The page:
Russia’s launch of its first crypto investment bank is the hot news from Eastern Europe’s sleeping bear, but how is the old USSR and the rest of the eastern bloc holding up in the charge to regulate the nascent industry in the region?
In the Ukraine capital, Kiev, plans are underway to site a statue of the pseudonymous creator of Bitcoin, Satoshi Nakamoto, in the same location where a statue of Russian communist revolutionary Lenin, used to stand. This appears to augur well for the bitcoin community… or does it?
Things are changing since ex-President Victor Yanukovich created his own cryptocurrency oligarchy; the pro- Russian leader is now exiled in Russia and wanted in his home county for high treason. Today, according to businessman Michael Chobanian, who opened the first Ukraine exchange offering national currency hryvnia for Bitcoin: “Ukraine is a haven for cryptocurrency – no one can or will stop you.”
His comments don’t exactly ring true in light of recent swoops by state security forces on Kvazar semiconductor plant in Kiev, where a large mining operation was located. This, a month after armed men from Ukraine’s Security Service broke into the Odessa offices of ForkLog, a major Russian-language crypto news site, and seized its computers and hard drives.
In an attempt to start a dialogue on cryptocurrency, Alexei Mushak, a member of the Ukrainian parliament, has sought to urge the people to comment on Bitcoin, taking to Facebook to do so recently, stating:
“We go to the home stretch to create conditions for digital tokens and cryptocurrency in Ukraine. This is the outcome of many meetings and work of many people. There are many more nuances left to figure out…”
Cryptocurrency regulation in Ukraine remains a work in progress, despite the National Bank of Ukraine (NBU) stating that it was “considering” introducing a digital version of the hryvnia earlier this year.
Ukraine’s northern neighbor Belarus has taken what appears to be a sensible approach to a difficult problem in some of the old USSR states. Both blockchain and cryptocurrency related business activities are legislated under the law in Belarus. Mining and exchanges are not regarded as business activities and consequently are not subject to taxation. In fact, the great news for crypto investors is they are not required to declare crypto income until 2023.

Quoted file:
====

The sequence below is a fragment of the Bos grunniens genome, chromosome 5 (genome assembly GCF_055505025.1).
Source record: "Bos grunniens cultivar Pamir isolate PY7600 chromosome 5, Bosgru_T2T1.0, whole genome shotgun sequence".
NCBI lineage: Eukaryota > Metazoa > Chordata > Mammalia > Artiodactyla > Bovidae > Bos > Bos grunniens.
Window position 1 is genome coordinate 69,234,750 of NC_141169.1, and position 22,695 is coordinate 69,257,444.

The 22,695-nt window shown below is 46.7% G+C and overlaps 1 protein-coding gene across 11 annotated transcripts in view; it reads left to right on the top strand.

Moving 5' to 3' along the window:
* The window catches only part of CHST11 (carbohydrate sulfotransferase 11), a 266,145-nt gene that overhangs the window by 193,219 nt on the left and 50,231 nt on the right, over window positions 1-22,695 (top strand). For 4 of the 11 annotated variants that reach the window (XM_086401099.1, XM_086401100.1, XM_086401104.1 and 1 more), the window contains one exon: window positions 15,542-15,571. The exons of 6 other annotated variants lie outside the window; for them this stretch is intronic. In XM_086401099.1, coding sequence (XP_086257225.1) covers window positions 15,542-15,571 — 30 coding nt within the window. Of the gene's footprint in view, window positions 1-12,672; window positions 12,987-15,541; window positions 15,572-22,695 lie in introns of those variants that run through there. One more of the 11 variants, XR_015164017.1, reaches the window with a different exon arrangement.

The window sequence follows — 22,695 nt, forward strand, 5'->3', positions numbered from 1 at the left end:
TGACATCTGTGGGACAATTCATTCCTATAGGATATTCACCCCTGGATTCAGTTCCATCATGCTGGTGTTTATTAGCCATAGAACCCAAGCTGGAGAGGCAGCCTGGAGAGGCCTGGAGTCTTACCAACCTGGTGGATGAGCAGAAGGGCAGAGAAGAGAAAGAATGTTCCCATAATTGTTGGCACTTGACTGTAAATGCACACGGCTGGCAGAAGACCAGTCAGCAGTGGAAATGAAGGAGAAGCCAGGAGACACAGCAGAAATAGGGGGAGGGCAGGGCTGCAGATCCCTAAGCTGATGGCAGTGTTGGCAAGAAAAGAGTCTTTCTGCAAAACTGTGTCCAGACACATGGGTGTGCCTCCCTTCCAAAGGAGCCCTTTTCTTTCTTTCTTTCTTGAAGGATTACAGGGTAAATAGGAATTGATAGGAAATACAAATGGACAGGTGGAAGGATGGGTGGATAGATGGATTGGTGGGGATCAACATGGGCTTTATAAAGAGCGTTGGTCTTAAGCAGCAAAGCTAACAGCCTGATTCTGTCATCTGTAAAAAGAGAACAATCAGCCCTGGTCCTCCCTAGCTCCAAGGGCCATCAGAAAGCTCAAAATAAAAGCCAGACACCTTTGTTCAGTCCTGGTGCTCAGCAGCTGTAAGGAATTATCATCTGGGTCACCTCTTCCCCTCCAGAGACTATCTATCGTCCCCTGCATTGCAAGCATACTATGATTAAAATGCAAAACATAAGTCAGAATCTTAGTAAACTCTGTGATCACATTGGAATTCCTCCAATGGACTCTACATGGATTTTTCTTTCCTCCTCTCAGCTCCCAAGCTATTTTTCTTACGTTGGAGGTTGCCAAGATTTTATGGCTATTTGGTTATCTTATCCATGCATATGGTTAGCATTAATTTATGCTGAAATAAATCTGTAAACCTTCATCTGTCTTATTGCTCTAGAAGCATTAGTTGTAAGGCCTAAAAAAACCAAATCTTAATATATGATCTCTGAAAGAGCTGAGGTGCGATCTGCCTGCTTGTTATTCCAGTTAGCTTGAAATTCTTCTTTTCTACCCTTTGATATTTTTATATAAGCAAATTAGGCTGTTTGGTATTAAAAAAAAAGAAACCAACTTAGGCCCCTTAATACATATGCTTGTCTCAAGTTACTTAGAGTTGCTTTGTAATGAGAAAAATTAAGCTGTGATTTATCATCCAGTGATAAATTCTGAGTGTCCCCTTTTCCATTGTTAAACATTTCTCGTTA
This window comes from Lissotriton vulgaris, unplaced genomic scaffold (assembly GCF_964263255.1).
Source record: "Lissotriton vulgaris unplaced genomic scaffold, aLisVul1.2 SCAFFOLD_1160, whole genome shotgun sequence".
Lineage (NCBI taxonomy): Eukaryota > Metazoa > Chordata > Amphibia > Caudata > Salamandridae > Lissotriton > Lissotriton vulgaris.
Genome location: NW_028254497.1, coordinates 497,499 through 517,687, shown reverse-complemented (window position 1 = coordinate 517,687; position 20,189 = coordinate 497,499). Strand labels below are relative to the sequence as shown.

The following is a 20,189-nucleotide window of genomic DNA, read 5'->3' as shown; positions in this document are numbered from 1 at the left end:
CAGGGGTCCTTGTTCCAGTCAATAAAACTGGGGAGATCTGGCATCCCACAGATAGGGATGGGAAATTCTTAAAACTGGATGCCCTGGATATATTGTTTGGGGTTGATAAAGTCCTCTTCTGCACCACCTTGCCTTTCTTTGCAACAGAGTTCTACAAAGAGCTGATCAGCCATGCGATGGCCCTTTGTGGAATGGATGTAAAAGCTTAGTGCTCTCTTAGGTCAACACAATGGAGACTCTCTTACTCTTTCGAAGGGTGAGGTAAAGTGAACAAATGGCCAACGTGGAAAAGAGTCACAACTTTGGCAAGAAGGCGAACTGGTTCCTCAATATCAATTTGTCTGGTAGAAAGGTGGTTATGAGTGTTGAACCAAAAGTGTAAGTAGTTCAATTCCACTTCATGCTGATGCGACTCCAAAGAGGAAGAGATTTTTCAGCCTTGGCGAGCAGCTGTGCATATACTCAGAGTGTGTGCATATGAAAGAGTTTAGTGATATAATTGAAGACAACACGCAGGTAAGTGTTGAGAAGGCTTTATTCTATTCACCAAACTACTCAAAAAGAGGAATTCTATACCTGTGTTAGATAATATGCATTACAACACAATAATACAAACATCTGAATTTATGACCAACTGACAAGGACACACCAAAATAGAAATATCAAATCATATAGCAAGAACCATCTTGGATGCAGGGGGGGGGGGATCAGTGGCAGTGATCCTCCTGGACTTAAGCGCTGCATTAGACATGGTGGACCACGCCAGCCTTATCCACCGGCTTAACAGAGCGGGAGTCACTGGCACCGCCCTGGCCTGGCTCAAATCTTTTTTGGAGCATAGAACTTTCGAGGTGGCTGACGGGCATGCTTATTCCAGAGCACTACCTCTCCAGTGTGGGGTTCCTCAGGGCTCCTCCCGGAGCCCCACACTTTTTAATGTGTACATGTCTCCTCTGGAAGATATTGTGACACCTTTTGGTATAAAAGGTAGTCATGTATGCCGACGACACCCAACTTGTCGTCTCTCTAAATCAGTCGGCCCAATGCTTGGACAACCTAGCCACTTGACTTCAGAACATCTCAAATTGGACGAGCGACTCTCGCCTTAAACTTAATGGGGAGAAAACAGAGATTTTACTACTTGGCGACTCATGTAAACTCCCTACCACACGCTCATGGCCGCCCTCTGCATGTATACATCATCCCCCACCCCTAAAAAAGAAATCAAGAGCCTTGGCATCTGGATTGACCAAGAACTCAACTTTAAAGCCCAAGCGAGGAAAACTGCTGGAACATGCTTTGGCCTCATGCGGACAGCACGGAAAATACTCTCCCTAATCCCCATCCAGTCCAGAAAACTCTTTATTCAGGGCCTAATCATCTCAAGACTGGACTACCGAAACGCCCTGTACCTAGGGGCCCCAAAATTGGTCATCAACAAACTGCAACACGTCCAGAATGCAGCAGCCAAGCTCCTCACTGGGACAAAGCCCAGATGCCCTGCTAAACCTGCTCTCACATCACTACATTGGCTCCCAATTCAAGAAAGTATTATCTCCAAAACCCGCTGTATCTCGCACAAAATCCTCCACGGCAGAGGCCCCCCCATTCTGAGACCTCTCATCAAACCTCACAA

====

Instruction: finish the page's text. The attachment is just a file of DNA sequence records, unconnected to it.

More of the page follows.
Traveling through the old USSR even further north, Estonia even toyed briefly with launching its own cryptocurrency, the Estcoin, through the country’s e-residency program, but later shelved the idea.
The e-residency program, introduced in 2014, allows non-Estonians access to national services such as company formation, banking, payment processing, and taxation. The program also allows anyone in the world to apply for a digital ID card and gain access to Estonian e-services when planning to start a company in the country.
Many crypto companies are now doing business in Estonia and the Baltic region is becoming a “Northern crypto-paradise” along with Lithuania and Latvia, both also experiencing an economic boom recently. Estonia’s widespread adoption of cryptocurrencies and fintech has, therefore, become a breeding ground for new startups.
Latvia has the crypto bug, but not necessarily the support it would want from its government, with the Latvian central bank maintaining a keep away stance as its advice to customers.
Latvia currently levies a 20% capital gains tax, and applying it to cryptocurrency would reportedly require a change in the country’s tax laws. Currently, cryptocurrencies are not recognized under existing legislation. However, its exponential growth in the Baltic country has generated an increased interest from the government as a potential tax revenue.
Lithuania has recently become a growing center for ICOs and crypto projects. Latest figures show that Lithuania is now attracting an impressive 10% of all global ICO investments, with cryptocurrency bringing in half a billion euros from such activities.
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